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Chief: Sanctuary city ban could hurt Durham policing

Police Chief Jose Lopez said Thursday that a new state ban on so-called "sanctuary city" policies could detract from Durham's efforts to work with immigrant residents to deter crime.

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DURHAM, N.C. — Police Chief Jose Lopez said Thursday that a new state ban on so-called "sanctuary city" policies could detract from Durham's efforts to work with immigrant residents to deter crime.

Gov. Pat McCrory last week signed into law legislation that prohibits any North Carolina county or municipality from restricting local law enforcement's ability to cooperate with federal immigration officials.

The Protect North Carolina Workers Act also bars government agencies from using consular or embassy documents to verify someone's identity or residence, as well as requiring state and local government agencies to use the E-Verify system to check the legal status of job applicants and contractors.

Durham is one of several North Carolina municipalities – Chapel Hill and Carrboro are among the others – that have in the past instructed local law enforcement and other officials not to ask the immigration status of people with whom they come into contact or to ignore deportation orders in some cases.

Pilar Rocha-Goldberg, president and chief executive of El Centro Hispano in Durham, which supports the Latino community, said the center's clients have expressed anxiety over the law.

"It's really hurting the community," Rocha-Goldberg said. "They feel, if they can't identify themselves and if the police can start asking and are empowered to ask for immigration status and they don't have documents, they could be deported."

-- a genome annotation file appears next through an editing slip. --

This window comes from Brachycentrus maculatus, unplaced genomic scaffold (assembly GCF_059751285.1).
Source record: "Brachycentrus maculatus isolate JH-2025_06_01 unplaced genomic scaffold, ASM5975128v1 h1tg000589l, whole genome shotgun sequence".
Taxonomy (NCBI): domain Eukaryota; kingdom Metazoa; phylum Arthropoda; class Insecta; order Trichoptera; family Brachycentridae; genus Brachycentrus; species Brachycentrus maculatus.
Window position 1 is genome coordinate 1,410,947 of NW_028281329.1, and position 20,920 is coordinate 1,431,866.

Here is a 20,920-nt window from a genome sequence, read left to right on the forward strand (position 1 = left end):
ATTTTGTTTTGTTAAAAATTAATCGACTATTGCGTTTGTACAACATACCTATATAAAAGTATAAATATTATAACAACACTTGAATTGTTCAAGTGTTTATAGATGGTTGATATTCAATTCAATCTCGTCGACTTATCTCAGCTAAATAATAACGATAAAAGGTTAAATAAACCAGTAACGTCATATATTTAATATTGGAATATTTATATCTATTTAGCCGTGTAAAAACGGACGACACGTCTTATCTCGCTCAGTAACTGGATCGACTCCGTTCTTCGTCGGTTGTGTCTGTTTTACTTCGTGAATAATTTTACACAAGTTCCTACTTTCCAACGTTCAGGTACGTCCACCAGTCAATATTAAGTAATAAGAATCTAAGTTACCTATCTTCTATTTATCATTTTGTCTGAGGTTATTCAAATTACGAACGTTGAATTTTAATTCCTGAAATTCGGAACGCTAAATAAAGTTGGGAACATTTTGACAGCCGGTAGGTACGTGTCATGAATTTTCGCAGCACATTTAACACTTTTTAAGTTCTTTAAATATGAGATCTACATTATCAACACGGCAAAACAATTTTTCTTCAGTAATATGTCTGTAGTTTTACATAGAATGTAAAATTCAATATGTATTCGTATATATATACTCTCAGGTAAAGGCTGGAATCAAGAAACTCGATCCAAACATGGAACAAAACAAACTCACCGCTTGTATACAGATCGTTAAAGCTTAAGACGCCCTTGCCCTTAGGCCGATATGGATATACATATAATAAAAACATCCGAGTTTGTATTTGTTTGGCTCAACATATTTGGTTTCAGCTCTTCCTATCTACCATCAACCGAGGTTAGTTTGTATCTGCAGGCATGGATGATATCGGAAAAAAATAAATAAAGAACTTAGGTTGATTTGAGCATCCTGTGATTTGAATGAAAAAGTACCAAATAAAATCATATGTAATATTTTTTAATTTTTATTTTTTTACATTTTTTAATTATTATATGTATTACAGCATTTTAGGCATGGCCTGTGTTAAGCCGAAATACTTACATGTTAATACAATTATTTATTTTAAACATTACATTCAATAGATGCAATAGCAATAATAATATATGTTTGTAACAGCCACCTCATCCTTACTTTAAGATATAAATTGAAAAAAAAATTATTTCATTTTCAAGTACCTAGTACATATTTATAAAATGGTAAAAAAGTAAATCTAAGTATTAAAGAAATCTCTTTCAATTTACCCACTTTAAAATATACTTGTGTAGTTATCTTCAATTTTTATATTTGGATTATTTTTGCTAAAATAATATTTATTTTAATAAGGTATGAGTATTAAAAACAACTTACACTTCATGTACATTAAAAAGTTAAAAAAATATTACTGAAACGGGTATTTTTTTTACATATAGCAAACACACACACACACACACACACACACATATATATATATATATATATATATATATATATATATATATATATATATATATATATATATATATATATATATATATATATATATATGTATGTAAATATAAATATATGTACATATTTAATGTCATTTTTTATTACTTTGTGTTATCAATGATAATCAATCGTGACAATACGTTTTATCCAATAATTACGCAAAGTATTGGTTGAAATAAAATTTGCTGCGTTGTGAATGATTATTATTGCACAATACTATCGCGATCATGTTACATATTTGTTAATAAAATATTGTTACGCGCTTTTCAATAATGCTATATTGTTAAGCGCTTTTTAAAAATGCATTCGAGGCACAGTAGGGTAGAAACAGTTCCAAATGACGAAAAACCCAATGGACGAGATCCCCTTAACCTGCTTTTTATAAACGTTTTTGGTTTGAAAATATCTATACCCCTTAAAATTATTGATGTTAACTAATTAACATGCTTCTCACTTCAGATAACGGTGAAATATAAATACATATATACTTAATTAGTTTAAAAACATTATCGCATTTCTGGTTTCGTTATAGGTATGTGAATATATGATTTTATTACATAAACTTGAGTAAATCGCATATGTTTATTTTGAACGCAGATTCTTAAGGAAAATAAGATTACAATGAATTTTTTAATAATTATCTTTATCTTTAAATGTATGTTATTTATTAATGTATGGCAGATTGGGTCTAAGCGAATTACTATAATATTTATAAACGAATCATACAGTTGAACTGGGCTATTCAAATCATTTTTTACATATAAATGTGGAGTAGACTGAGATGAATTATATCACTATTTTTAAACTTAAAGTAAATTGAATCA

Lopez said he doesn't understand the arguments of supporters of the law who say it will help police do their job. Rather, he said, the law gives people in the U.S. illegally one more reason to distrust or even fear police, even when they have been victimized by crime.

"They are going to avoid the police, and the sad part is they are going to avoid the police as victims, as individuals who have information of criminal activity and, sadly enough, as individuals participating in police-related activities," he said.

Rocha-Goldberg agrees, predicting that the anxiety among undocumented residents will drive a wedge between the Latino community and police statewide.

"They are not calling police and not cooperating to catch criminals," she said.

"As they live in that fear, they are going to teach their children that fear, and their children are going to grow up alienated from the police," Lopez said.

The Durham Police Department will comply fully with the law, he said, adding that he doesn't think it will change much of how his force operates because it allows law enforcement the discretion of accepting consular IDs.

The Mexican consulate in Raleigh launched a campaign Thursday to educate people about the law, which officials said has prompted much confusion and misinformation.

Consul General Javier Diaz de Leon said he worries that people might take advantage of immigrants because of the confusion over consular ID cards and wants immigrants to be wary of paying anyone anything because of the new law.

"It's still valid in many other ways, especially in private transactions in North Carolina," Diaz de Leon said of the consular IDs. "We have even heard some people approach us, asking us if the consulate is still open. There are some people thinking that (the state law) means that the Mexican consulate is no longer in operation, which is totally absurd."

The North Carolina Justice Center last week began operating a bilingual hotline – 919-526-0676 – to answer questions about the law and hear from people how it's being enforced.


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